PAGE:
The rhythm section of Dane Brown and Van Gennip could not provide a better percussive bed for McDonald’s gritty but clarity enriched strings. Each instrument has been played and layered with surgical precision, with no one sound ever cancelling out another. ‘Fall Apart’ and the schizophrenic ‘Help’ are marinated in Dane’s dissonant rhythms and Mcdonald’s inventive guitar angularity. Unorthodox riffs and sounds that sometimes seem random and unorganized, but still manage to create a perfect plane for Jason to track his vocals on. When a track is starting to feel one-dimensional, the band include a contemplative passage (again highlighted in ‘Help’) or technical section to break up the barrage of aggression.
Brown’s lyrics are steeped in desolate anguish, the theme of dying alone is constantly repeated through the entire album – no doubt inspired by the loss of a close friend to a drug overdose. Whilst the earlier work took more than a page from Jon Davis and Chino Moreno, Brown clearly channels Great Southern Trendkill era Phil Anselmo throughout Between Birth & Death. ‘Erased’ could be seen as the bastard stepson of Pantera’s War Nerve with McDonald’s Dimebag inspired groove and Browns guttural lyrics “Choking, feels like I’m choking on the shit of the world, Suffocated, we’re suffocating in the mess we’ve made”. Jason gives his most diverse performance of his career on this recording, from bellowing screams to beautiful melodies, he drags the listener along as he journeys the valleys of heartbreak and tragedy.
While many of the tracks are an exercise in exorcising personal demons, there is an element of biting social commentary throughout BB&D. ‘Everything Everyway’ takes aim at the follies of pop culture, which is ironic due to it being the most commercially accessible song on the album – and the lead single. Additionally, tucked in towards the back of the release, ‘Public Imagery’ is dripping in Dead Kennedys inspired dysphoria. Sounding like a metalcore offspring of Pantera and System of A Down, the utter despair towards humanity is poetically discharged with a sadistic soundscape and Brown’s downhearted “only in a world so shallow and shameless would we televise a fucking war”. More poignantly, whilst Brown’s refrain of “Public imagery manipulates society when will people see were being told what to hear please just be a phase in time” relates to the media’s influence in regards to public perceptions during the ongoing War on Terror – it could also chronicle the role record labels have in the promotion and success of artists, regardless of their musical talent.
With such a dark, complex and uncommercial piece of art on their hands, Sony music were reluctant to promote and market the album in the same way of Society Anxiety or BPL. With the popularity of nuMetal also starting to wane, the support slots on big name international acts touring Australia also began to dry up. Sean Van Gennip left the group shortly after the release and was replaced quickly by Rob Kaay for the tour cycle, who was quick to see the change in fortune for the band. “I think that unlike places like Europe and America that support and love heavy music, the Australian music industry turns a blind eye to real metal music and instead is more worried about pretentious sweater scarf-wearing indie music or the latest [Australian] idol winner” noted Kaay in an interview shortly before the band was ousted from Sony BMG’s prodigious ranks.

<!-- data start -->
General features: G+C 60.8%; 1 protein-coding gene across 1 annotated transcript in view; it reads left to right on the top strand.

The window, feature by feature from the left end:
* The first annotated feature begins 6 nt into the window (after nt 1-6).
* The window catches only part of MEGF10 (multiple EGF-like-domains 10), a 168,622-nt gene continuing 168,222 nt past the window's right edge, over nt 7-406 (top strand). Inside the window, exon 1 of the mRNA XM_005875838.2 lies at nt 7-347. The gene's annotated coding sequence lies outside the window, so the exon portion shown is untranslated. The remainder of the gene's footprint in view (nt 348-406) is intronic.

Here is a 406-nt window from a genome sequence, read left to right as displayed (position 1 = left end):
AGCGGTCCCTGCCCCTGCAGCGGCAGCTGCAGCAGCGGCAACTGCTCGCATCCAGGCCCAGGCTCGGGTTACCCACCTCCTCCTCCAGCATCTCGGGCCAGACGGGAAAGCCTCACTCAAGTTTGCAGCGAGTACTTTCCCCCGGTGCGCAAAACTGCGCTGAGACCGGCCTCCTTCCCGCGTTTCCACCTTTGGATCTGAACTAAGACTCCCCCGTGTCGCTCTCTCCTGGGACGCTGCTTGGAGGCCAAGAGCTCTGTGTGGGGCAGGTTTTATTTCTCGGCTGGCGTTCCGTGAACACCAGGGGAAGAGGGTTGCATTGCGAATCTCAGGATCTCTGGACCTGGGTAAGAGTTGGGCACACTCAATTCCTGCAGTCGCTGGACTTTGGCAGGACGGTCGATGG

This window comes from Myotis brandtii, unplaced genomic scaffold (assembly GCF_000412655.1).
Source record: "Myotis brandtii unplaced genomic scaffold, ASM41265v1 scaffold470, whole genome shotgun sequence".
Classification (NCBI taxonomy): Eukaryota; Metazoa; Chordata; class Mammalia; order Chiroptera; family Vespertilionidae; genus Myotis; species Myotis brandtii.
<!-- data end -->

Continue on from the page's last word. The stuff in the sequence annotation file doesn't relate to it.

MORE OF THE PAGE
Without a label and bitter towards the industry, at the request of McDonald – the band flirted with taking their sound down an even darker path. According to Kaay “the guys made me learn a bunch of death-metal songs with every intention of recording a new album, but things suddenly ended before we got to record it”. The brothers Brown and Kaay had a meeting together in May 2007 and decided to work together on a new project without Luke McDonald . The only true remnant of the final days of Sunk Loto is a demo of the song ‘Kill Your Soul’ (a couple of other songs were said to have been put to tape but have yet to see the light of day) – recorded by Forrester Savell in a tiny studio on the Gold Coast and highlighted the death metal (and almost Cannibal Corpse vocals style) direction the band was heading in.
McDonald seemingly dropped of the musical radar after the demise of the group, turning up for a brief stint with Gold Coast band Miacarla before again disappearing from the scene. The other three formed a short lived band The Flood, The Flood before going their separate ways. The Brown brothers joined forces with members of Gold Coast band Limp to give birth to one of the worst named bands in the history of music – Electric Horse. Releasing one of the best EP’s of 2010 with Translations – an amazing mix of hard rock and progressive metal jams, many thought the future for the band would be..gulp.. ‘horsesum’. But that belief was quickly deaded by the release of their debut full length Venomous in 2013 , which deserted their growing fanbase by discharging a lukewarm mix of country influenced pub rock.
With the musical climate in Australia warming up to uncommercial metal acts in recent years (evident in the long term success of groups like Parkway Drive) one can wonder how Between Birth & Death would be received if it was released and properly marketed today. But as a farewell offering, it is a masterpiece and takes the band to such a creative high it is somewhat appropriate the band disbanded shortly after. An album that drips with ingenuity, art, and uncompromising sound, Between Birth & Death a milestone in Australian music and some of the finest audio your ears will ever hear – from the womb to the tomb.